Abstract # 91:

Scheduled for Sunday, September 14, 2014 10:40 AM-10:55 AM: Session 14 (Mary Gay) Oral Presentation


D. Hannibal1, B. Beisner1 and B. McCowan1,2
1California National Primate Research Center, UC Davis, Davis, CA 95616, USA, 2Population, Health, and Reproduction, UC Davis, Davis, CA, 95616, USA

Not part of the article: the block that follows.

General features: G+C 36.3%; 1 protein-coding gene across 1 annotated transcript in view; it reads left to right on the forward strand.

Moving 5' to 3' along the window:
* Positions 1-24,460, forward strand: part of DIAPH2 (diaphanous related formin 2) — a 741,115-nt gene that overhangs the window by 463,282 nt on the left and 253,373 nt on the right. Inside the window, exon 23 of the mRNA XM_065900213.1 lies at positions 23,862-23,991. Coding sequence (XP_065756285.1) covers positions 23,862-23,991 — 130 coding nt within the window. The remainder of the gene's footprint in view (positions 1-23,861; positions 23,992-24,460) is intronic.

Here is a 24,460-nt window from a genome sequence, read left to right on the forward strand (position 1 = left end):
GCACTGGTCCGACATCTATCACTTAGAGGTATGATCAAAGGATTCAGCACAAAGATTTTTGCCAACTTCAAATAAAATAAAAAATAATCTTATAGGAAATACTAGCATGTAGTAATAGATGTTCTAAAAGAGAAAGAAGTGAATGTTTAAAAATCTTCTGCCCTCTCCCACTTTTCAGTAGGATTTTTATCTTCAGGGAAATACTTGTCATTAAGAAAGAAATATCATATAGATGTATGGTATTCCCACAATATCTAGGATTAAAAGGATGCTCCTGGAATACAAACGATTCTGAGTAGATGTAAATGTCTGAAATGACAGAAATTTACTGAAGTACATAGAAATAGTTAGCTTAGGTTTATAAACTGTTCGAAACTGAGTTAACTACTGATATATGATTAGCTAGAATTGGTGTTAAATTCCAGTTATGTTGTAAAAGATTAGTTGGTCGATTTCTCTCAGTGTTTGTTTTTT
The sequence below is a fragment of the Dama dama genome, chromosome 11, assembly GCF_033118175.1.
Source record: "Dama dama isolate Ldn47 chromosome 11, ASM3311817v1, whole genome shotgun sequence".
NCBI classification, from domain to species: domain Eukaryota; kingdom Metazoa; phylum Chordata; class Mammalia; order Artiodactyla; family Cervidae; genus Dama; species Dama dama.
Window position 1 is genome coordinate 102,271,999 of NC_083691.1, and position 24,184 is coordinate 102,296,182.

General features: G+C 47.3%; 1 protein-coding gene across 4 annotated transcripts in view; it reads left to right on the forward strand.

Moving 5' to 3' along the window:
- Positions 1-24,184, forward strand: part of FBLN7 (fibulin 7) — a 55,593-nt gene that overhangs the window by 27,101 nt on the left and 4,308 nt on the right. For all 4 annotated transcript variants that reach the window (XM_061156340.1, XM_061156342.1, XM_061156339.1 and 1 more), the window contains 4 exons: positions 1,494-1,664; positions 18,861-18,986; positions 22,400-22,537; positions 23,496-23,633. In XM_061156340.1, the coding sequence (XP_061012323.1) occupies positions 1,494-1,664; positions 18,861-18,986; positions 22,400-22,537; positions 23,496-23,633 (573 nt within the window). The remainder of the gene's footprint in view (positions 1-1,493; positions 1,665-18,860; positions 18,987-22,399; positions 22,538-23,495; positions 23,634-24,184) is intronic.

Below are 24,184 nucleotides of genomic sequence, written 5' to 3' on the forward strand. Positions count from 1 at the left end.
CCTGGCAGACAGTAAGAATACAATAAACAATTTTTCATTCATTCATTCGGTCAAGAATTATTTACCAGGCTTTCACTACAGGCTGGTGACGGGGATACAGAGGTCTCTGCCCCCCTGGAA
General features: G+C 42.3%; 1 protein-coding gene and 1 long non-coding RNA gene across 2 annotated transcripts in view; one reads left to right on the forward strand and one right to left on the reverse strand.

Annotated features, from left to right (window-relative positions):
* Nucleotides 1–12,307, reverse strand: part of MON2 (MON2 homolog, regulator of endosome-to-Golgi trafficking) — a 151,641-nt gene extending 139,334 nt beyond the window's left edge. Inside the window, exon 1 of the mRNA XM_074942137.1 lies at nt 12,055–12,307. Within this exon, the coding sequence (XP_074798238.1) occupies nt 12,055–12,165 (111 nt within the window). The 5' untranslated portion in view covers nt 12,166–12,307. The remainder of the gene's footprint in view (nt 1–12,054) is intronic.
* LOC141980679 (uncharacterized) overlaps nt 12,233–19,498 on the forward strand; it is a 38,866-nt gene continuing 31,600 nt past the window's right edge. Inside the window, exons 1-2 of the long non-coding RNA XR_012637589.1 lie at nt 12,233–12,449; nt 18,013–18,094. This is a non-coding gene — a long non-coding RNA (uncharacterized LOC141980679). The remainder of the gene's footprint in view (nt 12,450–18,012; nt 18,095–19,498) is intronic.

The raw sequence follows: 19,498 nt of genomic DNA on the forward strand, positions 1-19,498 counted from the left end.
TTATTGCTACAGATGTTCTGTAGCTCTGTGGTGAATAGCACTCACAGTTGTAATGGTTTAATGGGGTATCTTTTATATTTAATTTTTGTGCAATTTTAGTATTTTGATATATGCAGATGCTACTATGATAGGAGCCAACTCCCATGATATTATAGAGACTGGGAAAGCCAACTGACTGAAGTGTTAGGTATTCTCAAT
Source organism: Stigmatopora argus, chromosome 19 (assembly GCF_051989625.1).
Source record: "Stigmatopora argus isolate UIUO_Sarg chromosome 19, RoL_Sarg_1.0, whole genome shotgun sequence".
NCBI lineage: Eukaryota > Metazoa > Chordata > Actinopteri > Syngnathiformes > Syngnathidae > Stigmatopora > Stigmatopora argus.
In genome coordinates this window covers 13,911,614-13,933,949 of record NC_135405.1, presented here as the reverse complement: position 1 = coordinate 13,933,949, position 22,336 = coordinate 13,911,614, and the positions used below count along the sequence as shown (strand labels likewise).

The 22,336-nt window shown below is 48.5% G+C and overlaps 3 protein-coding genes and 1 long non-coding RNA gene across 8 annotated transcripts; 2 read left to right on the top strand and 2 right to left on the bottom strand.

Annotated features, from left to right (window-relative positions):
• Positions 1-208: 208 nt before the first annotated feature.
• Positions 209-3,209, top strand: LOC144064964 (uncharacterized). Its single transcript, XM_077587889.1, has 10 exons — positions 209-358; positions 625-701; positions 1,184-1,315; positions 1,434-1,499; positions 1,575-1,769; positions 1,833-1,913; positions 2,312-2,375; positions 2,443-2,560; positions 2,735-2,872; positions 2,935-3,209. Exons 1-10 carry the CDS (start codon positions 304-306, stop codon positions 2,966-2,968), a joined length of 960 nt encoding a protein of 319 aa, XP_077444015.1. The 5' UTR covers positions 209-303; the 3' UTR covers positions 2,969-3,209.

Alopecia is common in captive primates with multiple possible etiologies, including psychosocial stress. Matriline fragmentation (low matriline relatedness coefficients) can occur as captive groups age and older females die or are removed from groups. Matriline fragmentation is an established source of group instability in rhesus macaques with potential effects on psychosocial stress and health outcomes. We investigate whether experimental removal of matriline fragments to increase relatedness of remaining members (defragmentation) is associated with increased stability and improved alopecia. 103 subjects aged 3 to 29 from a vasectomized group were scored for alopecia every two weeks during 7 week pre-removal, 7 week post-removal, and 7 week follow-up phases from March 2013 through July 2013. During the entire study, grooming and hairplucking scans were conducted weekly. Males from defragmented matrilines showed no change in the post-removal period (Beta=-0.56; p = 0.283), but improved during the follow-up period (Beta=-1.69; p=0.001). Grooming and hairplucking variables were not significant for males. Females from matrilines with fewer removals exhibited modest improvement during the follow-up (follow-up X proportion of matriline removed: Beta=1.93; p = 0.088). Females that engaged in more hairplucking had worse alopecia scores in the post-removal (Beta=0.01; p = 0.05) and follow-up period (Beta=0.49; p = 0.025). For most animals in the group, alopecia improved after the manipulation, but sex and relationship to removed animals are important factors.